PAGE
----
Students who view their environment as friendly and one that will provide positive outcomes are more likely to demonstrate achievement-oriented behavior. It is not enough to be confident that they have certain skills, they must expect that they will succeed if they put forth effort. Rathvon (1996) hypothesized that, “The underachiever’s failure to assume responsibility arises from his unconscious belief that his own efforts do not affect the events or individuals in his world” (p. 66). Student’s perceptions of the friendliness of the environment may or may not be accurate. The first step is to determine whether students’ perceptions are distorted. If they are not, then changes need to be made in the environment. These changes must be implemented with input from the student. For example, if a child feels it is too noisy to study at home, ask the child what needs to be done to make it quiet enough. It may be as simple as asking, “What would it take for you do well?” Students must be involved in helping find solutions to the environmental roadblocks they perceive.
The factors of task value, self-efficacy, and environmental perceptions are critical to being motivated. But being motivated may not be sufficient. Students must be engaged in and complete the task. They may feel that math is important, believe that they can do well in mathematics, and like their school and teachers, but they do not follow through and execute the math assignment.
Many gifted students may lack the self-management strategies of time management and study skills. Because gifted students often progress through the early years of school without being challenged, they sometimes fail to develop the self-management skills that other students master. In the early grades, good memory and fast processing skills can compensate for note taking and other study skills. Often, educators attempt to teach students study skills before students need those skills to be successful. This process usually frustrates both the teachers and the students. Self-regulatory skills are more likely to be internalized when they are needed to solve the problem at hand. A solution to the problem is to provide gifted students with an academically challenging curriculum early, and throughout their school careers. Another aspect of self-regulation involves setting personal standards. Some students may feel that what they are doing is “good enough.” If students haven’t been academically challenged in the past, they may believe they can achieve satisfactory results with very little effort. Gifted students may also underachieve to hide their need for perfectionism. The third category of self-regulation is self-monitoring. These skills include monitoring distractibility, practicing delayed gratification, and awareness of performance avoidance. t Encourage students to pursue excellence, rather than perfection. Adults can model acceptance of their mistakes while striving for excellence. Gifted students should not be expected, or expect, to complete every task, in every area, with 100% accuracy. t Help students plan tasks. This serves two functions. First, it develops a mindset that the task is doable. Young people are often reluctant to begin a task because they are unsure how to begin. Second, it minimizes the unknown. Through planning, children can visualize a task coming to fruition. t Help students set realistic expectaions. This involves setting goals that are difficult enough to be challenging, yet not so difficult as to be unachievable and discouraging. Learning occurs best when new material cannot be mastered without assistance, but can be mastered with minor direction from someone more knowledgeable (Vygotsky, 1939/1962). Much that motivates young people is still a mystery. The suggestions presented in this article provide insights into some strategies that promote achievement-orientation. Adults can support students and encourage them to pursue their interests and passions. With a little effort, educators and parents can help students to see that what they are doing serves a purpose, to believe they have the skills to perform well, to trust that their environments will encourage their productivity, and to set realistic expectations for themselves. Early encouragement of achievement-oriented behaviors is a major step toward helping young people lead productive and fulfilling lives.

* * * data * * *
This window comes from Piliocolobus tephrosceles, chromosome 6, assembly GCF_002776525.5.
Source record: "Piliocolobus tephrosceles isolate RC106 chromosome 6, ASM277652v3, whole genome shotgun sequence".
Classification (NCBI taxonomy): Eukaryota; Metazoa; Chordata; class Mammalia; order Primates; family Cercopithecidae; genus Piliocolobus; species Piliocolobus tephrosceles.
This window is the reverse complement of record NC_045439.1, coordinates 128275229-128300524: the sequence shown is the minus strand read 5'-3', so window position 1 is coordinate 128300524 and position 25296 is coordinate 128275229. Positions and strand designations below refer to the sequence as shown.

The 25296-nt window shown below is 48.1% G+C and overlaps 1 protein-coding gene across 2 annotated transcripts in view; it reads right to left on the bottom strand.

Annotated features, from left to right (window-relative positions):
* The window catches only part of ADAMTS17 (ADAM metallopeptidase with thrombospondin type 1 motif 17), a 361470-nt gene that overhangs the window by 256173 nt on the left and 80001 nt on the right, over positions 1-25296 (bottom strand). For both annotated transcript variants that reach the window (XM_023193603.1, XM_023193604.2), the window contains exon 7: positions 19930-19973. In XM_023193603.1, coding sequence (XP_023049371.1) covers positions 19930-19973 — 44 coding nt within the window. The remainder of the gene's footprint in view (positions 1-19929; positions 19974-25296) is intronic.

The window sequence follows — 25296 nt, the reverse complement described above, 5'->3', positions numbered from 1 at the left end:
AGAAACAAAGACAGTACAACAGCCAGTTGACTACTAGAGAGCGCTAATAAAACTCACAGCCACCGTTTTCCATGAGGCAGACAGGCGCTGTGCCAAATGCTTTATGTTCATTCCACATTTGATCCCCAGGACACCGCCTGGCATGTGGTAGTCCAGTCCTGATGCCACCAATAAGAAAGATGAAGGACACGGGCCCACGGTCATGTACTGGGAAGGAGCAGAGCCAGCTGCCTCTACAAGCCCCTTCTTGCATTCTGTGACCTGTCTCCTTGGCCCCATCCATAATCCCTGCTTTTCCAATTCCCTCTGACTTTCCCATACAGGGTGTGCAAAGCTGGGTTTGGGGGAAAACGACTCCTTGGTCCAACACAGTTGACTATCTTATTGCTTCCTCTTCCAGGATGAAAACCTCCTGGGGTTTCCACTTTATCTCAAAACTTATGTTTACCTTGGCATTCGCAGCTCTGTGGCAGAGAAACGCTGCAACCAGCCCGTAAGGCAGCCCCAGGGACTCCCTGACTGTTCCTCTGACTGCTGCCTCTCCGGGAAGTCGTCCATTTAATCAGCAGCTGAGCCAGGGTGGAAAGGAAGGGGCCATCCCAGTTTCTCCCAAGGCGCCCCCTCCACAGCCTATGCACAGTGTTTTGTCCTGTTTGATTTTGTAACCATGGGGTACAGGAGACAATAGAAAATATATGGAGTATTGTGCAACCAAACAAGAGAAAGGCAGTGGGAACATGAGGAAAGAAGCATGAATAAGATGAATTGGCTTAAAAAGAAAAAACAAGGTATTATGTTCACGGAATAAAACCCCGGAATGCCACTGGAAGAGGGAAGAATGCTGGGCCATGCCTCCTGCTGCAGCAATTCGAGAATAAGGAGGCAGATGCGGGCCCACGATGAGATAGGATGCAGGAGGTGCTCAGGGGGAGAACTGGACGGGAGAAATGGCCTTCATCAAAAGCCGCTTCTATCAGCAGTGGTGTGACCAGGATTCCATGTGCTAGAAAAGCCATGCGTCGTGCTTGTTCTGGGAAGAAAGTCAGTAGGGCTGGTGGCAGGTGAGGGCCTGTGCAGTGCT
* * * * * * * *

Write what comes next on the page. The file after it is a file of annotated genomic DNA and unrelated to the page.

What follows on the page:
This Tips for Parents article is from a seminar hosted by Del Siegle and D. Betsy McCoach. It includes a summary of tips and strategies on helping underachieving students to become achievement-oriented individuals. The authors include a discussion of the psychology and rationale for each tip.
From The Collection Magazine
by William Hauptman
Photo by Les Anderson
Colorado Assoc.of Gifted & Talented
FAUN G. HAUPTMAN
Broker Associate with Kentwood Cherry Creek